I’ve stopped using my cell phone for the last several weeks. Ok, that’s an exaggeration. What I’ve really done is to stop checking my phone incessantly.
I didn’t do this voluntarily. My house was burgled a few weeks back and they took all of our phones save one. Which means that for the past several weeks – because we’re still waiting for the insurance claim – I’ve been sharing my phone with my two teenaged children.
Sharing your telephone with two adolescents is worthy of a blog post of its own. If not ten. But that’s not what captured my attention most during this period. What’s really struck me is how amazingly freeing it is to not be tethered to your phone all the time, because someone else is using it.
This shouldn’t be surprising. I’ve read Andrew Sullivan’s account of what it was like when he cut himself off from technology for a year, including a stint meditating in the wilderness. I’m familiar with all the studies detailing why digital addiction is a real thing and exactly how it works. Just this morning, I heard a report on the BBC about the fact that the average British adult checks his or her smartphone every 12 minutes.
I’ve always smugly considered myself to be above that fray. When I write, for example, I keep the phone in another room. I can go hours without checking it. When my family goes to bed, none of us brings a phone upstairs. (Hence, the robbery…cough. They didn’t even need to leave our living room to make off with plenty of bounty).
But still, it’s been instructive to realize just how often I check my phone and how much happier – and relaxed I am – when I’m not on it.
Which got me thinking about what else I might usefully abandon – or at least curtail – in the interest of personal wellness.
Alcohol is a definite candidate. I’m a very poor sleeper. And I have noticed that I sleep even less well after I’ve had a drink or two. I did once give up drinking for about a month to see if it would reduce my headaches. It didn’t. So I resumed drinking. But to be honest, I drink so little these days that I’m not really sure that would be teaching me very much. (Not to mention the fact that the *other* report I heard on the BBC this morning said that people who give up alcohol in middle age are 45 % more likely to suffer dementia in later life.) Reaches for a beer…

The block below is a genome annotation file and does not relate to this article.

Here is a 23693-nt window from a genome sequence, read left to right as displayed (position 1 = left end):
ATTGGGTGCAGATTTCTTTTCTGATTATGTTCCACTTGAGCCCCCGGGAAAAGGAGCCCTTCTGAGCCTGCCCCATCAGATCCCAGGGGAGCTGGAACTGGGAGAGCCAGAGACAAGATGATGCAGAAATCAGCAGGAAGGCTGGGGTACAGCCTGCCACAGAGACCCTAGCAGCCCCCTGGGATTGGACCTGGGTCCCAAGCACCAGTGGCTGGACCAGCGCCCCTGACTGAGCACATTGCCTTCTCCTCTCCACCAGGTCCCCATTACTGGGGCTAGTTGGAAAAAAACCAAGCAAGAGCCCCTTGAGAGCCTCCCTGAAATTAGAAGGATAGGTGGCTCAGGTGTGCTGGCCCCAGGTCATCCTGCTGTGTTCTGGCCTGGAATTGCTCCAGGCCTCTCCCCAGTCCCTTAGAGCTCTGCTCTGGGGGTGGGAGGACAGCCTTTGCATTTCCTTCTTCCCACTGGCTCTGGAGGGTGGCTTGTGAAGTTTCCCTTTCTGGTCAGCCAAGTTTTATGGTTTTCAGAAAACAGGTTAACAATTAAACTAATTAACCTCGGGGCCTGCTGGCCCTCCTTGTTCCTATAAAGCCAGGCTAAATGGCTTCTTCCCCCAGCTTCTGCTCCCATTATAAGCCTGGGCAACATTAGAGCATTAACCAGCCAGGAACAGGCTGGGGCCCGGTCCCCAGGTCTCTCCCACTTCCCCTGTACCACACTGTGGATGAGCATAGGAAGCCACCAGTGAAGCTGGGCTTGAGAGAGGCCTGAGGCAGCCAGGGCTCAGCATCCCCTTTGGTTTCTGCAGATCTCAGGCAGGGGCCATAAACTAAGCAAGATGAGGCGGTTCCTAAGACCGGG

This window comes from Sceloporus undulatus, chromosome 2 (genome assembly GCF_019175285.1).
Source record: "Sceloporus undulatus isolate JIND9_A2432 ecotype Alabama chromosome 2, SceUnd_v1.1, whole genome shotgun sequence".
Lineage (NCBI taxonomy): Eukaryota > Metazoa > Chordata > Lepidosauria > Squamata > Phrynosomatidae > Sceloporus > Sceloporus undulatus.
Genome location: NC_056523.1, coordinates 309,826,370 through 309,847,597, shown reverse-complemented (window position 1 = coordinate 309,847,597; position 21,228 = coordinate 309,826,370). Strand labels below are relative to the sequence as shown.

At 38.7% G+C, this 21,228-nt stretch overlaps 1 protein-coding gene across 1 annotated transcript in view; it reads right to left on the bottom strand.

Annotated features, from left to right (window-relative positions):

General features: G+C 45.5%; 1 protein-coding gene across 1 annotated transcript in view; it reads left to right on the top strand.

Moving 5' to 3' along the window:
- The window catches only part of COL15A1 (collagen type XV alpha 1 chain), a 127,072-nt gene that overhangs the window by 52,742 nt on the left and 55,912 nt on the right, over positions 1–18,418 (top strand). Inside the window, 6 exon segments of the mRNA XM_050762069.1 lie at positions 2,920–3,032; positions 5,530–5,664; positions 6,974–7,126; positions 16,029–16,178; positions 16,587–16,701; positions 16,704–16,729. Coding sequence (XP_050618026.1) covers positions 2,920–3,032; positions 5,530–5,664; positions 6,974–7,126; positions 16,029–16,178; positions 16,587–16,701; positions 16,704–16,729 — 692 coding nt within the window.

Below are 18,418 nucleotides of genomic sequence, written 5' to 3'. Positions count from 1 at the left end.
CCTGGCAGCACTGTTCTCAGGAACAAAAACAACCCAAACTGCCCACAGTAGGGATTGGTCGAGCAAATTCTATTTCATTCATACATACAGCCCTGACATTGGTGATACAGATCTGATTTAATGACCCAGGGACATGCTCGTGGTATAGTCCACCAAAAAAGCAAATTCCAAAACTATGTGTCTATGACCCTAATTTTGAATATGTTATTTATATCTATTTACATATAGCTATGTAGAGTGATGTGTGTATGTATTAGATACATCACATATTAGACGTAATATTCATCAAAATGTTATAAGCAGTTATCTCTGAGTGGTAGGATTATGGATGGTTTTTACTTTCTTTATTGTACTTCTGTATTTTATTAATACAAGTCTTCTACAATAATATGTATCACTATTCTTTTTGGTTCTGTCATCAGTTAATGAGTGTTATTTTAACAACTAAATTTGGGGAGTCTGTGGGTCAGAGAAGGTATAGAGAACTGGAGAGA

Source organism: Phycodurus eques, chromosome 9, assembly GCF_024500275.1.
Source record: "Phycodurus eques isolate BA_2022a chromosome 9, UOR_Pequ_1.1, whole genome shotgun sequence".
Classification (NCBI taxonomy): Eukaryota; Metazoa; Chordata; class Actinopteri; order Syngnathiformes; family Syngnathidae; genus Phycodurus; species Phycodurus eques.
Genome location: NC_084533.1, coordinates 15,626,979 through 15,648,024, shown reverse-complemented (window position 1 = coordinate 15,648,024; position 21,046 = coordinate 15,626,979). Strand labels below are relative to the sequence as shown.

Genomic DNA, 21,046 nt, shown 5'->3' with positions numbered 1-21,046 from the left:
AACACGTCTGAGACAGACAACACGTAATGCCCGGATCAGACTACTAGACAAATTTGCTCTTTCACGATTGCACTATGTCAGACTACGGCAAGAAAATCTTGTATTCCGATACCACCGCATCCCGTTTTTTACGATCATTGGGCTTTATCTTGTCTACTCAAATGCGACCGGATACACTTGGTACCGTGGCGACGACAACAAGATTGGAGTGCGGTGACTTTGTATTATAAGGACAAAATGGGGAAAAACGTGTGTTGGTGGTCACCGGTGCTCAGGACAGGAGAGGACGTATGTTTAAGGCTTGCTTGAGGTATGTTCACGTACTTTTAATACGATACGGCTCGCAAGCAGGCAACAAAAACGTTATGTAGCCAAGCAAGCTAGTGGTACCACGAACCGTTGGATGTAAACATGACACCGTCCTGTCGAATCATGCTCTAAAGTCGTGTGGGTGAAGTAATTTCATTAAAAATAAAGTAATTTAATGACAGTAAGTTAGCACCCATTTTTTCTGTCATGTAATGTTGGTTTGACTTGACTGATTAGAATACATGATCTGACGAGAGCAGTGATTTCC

I also once gave up reading for a week. Yes, you read that correctly. I didn’t do this because I thought I was reading too much. Reading has been a huge part of my personal and professional reinvention over the past 12 months. I did it because one of my gurus – Julia Cameron – advocates a week of what she calls “reading deprivation” as part of her course on creative recovery.
It’s not that Cameron thinks reading is bad for you. It’s that she wants you to see that when you stop reading anything for a week – newspapers, magazines, novels – you free up an enormous time to take on other creative projects. (Personally, I think giving up television or the internet would be a better task to set most people to achieve the same objective. But I loved reading deprivation week. I did get a lot done. It also reminded me how much I love reading.)
My current target is sugar. I love dessert. And I’m not on a diet. But I have read all that stuff about the evils of sugar and so I’m curious: would I feel less tired and get fewer colds and if I stopped eating sugar? Some of my friends swear by it. It couldn’t hurt to try.
Have you ever given something up permanently…or just for a little while? What did you learn?